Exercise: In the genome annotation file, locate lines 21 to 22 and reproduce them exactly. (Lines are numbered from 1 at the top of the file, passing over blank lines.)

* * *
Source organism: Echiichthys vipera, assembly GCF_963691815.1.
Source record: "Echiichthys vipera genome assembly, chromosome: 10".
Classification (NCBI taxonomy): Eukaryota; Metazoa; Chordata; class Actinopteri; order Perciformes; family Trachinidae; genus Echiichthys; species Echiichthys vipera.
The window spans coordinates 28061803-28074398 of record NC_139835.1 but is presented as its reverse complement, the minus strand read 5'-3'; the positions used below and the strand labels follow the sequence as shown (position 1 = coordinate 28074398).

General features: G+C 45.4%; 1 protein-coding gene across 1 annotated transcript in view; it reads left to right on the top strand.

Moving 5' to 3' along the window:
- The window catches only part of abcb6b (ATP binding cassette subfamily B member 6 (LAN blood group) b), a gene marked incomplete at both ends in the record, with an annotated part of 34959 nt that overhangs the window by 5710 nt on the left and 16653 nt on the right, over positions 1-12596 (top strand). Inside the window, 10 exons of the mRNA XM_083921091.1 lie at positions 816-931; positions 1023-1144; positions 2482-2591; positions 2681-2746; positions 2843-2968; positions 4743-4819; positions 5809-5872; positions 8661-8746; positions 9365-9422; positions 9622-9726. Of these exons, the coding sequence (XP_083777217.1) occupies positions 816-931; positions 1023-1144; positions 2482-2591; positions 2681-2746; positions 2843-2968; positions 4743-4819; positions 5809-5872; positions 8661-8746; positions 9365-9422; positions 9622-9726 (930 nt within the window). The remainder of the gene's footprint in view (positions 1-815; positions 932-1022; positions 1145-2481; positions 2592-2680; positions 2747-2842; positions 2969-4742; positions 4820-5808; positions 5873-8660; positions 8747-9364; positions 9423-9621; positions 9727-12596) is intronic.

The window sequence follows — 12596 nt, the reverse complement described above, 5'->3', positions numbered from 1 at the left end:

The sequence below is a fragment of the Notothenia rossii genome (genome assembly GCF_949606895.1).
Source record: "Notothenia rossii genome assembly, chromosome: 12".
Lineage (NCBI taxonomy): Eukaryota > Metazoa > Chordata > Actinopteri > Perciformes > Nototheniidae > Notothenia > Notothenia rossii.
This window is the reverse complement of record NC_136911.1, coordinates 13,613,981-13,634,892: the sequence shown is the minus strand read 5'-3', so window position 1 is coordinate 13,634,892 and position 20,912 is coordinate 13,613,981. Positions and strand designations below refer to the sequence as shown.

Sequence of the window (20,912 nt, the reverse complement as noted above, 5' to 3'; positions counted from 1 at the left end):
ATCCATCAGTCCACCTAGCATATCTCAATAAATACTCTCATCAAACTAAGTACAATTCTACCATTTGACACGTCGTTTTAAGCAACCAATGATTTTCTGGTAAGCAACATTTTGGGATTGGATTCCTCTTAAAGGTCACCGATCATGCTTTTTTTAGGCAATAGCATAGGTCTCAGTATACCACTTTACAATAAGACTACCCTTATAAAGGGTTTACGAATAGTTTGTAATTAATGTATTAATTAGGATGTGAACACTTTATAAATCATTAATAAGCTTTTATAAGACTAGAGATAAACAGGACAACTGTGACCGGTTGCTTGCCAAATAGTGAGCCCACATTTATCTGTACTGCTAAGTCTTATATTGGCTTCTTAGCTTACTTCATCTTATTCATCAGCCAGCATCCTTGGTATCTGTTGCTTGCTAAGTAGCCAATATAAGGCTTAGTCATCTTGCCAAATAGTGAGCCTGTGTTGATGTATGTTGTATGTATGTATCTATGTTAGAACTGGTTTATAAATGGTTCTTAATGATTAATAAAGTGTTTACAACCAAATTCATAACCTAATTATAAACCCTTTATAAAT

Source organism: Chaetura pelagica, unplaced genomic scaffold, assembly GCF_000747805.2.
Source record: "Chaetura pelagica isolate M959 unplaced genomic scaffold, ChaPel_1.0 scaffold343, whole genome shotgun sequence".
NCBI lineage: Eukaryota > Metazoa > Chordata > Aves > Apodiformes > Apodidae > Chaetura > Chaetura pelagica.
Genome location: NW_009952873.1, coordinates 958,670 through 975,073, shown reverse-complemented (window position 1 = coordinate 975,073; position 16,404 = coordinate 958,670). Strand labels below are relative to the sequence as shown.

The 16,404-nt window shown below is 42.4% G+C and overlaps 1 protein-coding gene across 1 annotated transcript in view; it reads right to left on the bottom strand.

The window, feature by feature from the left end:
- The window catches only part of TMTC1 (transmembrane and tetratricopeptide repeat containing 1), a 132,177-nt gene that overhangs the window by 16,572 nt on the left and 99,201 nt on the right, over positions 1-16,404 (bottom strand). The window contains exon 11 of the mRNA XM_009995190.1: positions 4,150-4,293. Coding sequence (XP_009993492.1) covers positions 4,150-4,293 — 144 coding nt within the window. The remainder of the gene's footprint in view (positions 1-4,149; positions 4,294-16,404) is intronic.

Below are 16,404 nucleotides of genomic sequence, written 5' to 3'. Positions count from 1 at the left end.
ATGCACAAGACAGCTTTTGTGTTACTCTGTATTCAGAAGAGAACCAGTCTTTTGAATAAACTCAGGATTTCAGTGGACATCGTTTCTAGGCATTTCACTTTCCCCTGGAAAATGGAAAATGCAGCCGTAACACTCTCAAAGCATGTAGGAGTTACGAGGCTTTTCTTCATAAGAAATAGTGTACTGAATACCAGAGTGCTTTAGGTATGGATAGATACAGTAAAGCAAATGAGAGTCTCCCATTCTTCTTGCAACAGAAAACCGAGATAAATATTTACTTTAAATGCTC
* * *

- The window catches only part of TMTC1 (transmembrane and tetratricopeptide repeat containing 1), a 132,177-nt gene that overhangs the window by 16,572 nt on the left and 99,201 nt on the right, over positions 1-16,404 (bottom strand). The window contains exon 11 of the mRNA XM_009995190.1: positions 4,150-4,293. Coding sequence (XP_009993492.1) covers positions 4,150-4,293 — 144 coding nt within the window. The remainder of the gene's footprint in view (positions 1-4,149; positions 4,294-16,404) is intronic.

Below are 16,404 nucleotides of genomic sequence, written 5' to 3'. Positions count from 1 at the left end.